In areas where snowplows are in operation it can be tempting to try and pass slow-moving plows or sand trucks. Do your best to resist temptation, however, as these vehicles are purpose-built and may be hampered by limited visibility. There is always the possibility that the road ahead of them is more challenging than what results from following at a safe distance. Remember: when it comes to winter weather, slow and steady is the safest way to finish the trip. In addition to slowing down, there are practical adjustments to make to your driving. If you experience limited visibility due to snow, fog or heavy rain, make sure you use your fog lights—not your brights. Using the high beams could blind oncoming traffic and actually reflect off of suspended particles in fog, decreasing your distance vision. When it’s hard to see, stay to the far-right side of the road, and look for the painted white fog line. This grants you additional time to correct if you start to drift toward the median or centerline. In all winter weather, remember to brake gradually. Slamming on the brakes could send you into a tailspin. Of course, should the worst happen and you find yourself in an accident, you can acquaint yourself with some auto accident best practices contained in an earlier posts.

driving safely in winter weather to grandma s house we go


If you drive a pickup truck or electric vehicle (EV), there are a few special considerations for driving in winter weather. Snow tires, for example, take on a real significance when you drive a pickup truck. Snow tires have softer rubber and provide better grip and traction, allowing you to stop faster than those equipped with standard, all-season tires. Larger vehicles like pickup trucks also benefit from added weight in the truck bed. Place weighted bags directly above the rear axle to aid in traction. If your vehicle has 4-wheel drive (4WD), it’s recommended you use it in icy conditions and avoid sudden steering changes and accelerate slowly.

Driving an electric vehicle? Factor in a reduced range when making your travel plans. Cold weather impacts every vehicle’s mileage thanks to added time spent in slow-moving traffic and driving through resistance like snow, but EV drivers will need to make extra sure they have a plan in advance when it comes to making stops to recharge. When it’s cold out, be careful to note the impact of cranking up the heat. Gas-powered cars use the heat from the engine to help heat the cabin, but EVs draw power for the heater directly from the battery. For longer road trips, consider using the “Eco” setting to reduce electrical draw. If you EV is equipped with this feature, pre-programming planned charging stops into your vehicle may allow your car to pre-condition the battery to optimize the time it takes to charge fully.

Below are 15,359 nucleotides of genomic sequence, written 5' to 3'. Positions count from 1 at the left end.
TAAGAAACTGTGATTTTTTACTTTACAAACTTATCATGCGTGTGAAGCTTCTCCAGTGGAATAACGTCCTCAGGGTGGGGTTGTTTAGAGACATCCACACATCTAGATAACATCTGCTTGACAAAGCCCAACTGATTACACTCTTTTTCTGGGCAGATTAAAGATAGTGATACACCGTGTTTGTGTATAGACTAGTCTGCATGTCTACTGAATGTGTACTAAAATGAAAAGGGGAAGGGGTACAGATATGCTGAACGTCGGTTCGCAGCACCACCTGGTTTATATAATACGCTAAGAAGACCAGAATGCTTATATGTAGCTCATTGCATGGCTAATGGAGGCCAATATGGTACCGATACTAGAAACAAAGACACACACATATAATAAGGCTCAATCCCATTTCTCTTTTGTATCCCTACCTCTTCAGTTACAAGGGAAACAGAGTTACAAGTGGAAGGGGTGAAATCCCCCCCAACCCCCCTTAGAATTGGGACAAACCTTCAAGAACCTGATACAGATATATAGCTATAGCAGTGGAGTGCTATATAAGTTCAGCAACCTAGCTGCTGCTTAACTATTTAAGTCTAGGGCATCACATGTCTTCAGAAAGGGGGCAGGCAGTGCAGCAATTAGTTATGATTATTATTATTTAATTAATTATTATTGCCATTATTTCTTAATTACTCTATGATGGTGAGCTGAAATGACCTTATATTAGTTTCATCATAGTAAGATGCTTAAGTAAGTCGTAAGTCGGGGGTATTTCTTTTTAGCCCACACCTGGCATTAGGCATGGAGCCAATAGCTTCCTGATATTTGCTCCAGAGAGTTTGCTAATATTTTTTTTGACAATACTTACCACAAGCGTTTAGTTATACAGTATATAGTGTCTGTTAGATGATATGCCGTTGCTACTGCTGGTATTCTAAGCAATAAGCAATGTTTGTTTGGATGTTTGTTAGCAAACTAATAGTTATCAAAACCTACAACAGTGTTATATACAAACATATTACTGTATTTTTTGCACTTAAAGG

The best-case scenario for travelling during the holidays is being overprepared for events that never actually occur. If an accident does occur or unexpected weather moves in, you’ll be thankful for the time and effort you took to prepare yourself and your vehicle for any eventuality. New Toyota drivers can count on ToyotaCare—a plan that covers normal, factory scheduled maintenance and offers 24-hour roadside assistance for 2 years and unlimited miles. Want to make sure you’re covered in the event of an accident, regardless of where it happens? Toyota Insurance is here to help you navigate the world of insurance, come rain or shine.

driving safely in winter weather to grandma s house we go

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AutoGuide.com News Staff
AutoGuide.com News Staff